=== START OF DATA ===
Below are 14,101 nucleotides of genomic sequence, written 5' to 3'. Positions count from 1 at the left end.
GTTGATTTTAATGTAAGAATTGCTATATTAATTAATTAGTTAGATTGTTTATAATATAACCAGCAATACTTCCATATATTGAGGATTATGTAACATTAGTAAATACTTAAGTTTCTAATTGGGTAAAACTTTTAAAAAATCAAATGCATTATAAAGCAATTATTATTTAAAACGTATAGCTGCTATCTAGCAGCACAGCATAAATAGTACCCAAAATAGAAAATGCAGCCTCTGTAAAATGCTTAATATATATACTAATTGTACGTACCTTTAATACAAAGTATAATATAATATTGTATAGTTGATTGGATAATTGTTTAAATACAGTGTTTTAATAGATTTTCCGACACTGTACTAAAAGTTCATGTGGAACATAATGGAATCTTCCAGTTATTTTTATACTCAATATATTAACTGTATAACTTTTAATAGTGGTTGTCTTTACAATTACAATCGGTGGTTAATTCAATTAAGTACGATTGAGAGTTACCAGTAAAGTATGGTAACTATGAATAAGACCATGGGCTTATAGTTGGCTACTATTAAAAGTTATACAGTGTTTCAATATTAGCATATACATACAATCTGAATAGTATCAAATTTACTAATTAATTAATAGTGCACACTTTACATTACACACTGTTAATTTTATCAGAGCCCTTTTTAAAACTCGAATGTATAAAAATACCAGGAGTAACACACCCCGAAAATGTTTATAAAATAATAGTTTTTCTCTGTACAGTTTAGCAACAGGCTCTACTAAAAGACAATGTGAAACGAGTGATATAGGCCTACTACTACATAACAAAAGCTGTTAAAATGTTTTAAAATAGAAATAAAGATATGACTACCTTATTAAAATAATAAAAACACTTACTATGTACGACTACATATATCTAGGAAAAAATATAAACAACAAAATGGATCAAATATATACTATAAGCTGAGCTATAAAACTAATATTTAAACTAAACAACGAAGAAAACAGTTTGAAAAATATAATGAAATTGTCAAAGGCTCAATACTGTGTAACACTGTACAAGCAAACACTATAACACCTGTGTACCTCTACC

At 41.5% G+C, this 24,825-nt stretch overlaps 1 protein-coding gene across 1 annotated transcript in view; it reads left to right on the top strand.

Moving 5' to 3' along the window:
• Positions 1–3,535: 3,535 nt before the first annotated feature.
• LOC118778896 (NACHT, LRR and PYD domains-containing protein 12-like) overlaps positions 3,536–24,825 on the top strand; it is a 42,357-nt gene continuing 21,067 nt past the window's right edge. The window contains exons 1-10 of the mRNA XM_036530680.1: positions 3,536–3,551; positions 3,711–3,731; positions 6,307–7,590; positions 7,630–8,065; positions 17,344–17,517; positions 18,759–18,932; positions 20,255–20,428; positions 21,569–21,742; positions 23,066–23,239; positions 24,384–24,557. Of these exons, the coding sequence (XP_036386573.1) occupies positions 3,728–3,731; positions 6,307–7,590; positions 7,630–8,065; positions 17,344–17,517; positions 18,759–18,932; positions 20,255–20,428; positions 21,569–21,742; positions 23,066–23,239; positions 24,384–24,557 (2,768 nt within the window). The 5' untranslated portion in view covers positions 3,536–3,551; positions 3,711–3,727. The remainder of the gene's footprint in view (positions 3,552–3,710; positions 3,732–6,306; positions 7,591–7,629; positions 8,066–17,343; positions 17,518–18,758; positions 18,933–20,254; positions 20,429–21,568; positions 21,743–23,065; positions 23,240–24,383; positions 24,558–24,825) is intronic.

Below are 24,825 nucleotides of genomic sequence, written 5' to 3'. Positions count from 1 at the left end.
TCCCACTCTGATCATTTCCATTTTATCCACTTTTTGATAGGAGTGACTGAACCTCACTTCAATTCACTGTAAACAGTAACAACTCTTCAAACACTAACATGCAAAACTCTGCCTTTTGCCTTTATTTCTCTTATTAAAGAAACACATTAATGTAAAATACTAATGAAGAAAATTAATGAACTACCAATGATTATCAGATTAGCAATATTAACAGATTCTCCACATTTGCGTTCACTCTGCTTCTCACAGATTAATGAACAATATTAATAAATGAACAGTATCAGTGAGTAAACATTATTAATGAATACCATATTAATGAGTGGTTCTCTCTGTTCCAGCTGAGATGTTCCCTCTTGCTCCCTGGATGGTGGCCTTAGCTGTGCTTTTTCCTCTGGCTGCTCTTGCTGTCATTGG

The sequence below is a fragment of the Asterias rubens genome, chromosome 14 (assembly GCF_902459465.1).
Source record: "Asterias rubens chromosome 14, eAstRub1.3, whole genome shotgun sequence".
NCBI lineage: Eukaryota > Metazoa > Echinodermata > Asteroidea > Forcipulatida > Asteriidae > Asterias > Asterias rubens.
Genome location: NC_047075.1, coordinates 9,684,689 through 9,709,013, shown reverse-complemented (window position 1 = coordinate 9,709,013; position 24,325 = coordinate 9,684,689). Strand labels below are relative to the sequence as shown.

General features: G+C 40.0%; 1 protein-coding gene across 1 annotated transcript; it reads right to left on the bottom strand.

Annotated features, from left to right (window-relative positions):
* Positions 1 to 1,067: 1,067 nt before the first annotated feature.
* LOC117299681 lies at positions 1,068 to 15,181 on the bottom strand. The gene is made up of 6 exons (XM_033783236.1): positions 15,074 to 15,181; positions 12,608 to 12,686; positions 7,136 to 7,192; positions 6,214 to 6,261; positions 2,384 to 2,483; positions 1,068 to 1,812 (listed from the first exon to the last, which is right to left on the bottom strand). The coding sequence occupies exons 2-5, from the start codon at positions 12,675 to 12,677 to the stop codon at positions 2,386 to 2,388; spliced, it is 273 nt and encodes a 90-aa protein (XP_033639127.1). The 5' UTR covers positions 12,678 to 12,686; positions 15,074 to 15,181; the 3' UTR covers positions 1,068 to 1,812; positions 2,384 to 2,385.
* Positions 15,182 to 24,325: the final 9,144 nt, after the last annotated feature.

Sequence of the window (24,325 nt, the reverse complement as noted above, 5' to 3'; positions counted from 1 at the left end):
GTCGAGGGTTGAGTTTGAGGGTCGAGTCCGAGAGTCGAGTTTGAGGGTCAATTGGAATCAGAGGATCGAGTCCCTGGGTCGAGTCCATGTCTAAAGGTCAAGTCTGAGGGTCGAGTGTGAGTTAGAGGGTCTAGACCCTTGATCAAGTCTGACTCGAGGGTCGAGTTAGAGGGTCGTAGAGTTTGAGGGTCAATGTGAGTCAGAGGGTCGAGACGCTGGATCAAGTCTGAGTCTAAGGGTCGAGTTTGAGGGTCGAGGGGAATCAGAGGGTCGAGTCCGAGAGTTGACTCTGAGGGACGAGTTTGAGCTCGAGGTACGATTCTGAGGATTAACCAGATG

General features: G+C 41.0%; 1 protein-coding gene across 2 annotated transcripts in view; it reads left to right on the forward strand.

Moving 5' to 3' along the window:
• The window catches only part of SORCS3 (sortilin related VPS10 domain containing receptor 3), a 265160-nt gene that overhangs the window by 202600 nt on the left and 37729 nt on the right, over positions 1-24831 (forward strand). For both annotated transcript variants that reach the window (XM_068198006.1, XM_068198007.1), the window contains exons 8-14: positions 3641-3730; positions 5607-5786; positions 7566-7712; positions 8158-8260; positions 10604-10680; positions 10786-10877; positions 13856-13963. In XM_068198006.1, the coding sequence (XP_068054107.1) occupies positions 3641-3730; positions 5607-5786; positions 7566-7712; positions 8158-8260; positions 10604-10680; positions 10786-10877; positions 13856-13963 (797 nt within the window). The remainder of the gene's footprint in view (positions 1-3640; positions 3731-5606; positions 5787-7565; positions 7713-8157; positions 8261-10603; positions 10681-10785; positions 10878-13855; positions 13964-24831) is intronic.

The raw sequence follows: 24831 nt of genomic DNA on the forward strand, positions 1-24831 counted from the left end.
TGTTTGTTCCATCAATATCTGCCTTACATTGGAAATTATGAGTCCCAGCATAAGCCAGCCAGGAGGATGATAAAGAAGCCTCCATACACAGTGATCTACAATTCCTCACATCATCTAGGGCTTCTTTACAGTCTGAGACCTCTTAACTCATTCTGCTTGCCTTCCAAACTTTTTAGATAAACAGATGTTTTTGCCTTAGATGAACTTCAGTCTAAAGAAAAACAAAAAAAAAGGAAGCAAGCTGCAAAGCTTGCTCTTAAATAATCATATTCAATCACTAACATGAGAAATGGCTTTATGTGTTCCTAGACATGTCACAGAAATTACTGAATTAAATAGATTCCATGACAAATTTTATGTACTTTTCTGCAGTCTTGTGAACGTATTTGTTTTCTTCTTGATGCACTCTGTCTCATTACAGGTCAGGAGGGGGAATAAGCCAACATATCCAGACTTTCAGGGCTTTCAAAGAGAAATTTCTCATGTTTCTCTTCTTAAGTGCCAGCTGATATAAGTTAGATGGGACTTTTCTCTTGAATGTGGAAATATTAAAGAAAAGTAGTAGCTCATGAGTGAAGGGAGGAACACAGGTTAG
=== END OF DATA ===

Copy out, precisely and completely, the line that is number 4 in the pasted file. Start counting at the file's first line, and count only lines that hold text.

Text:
Moving 5' to 3' along the window: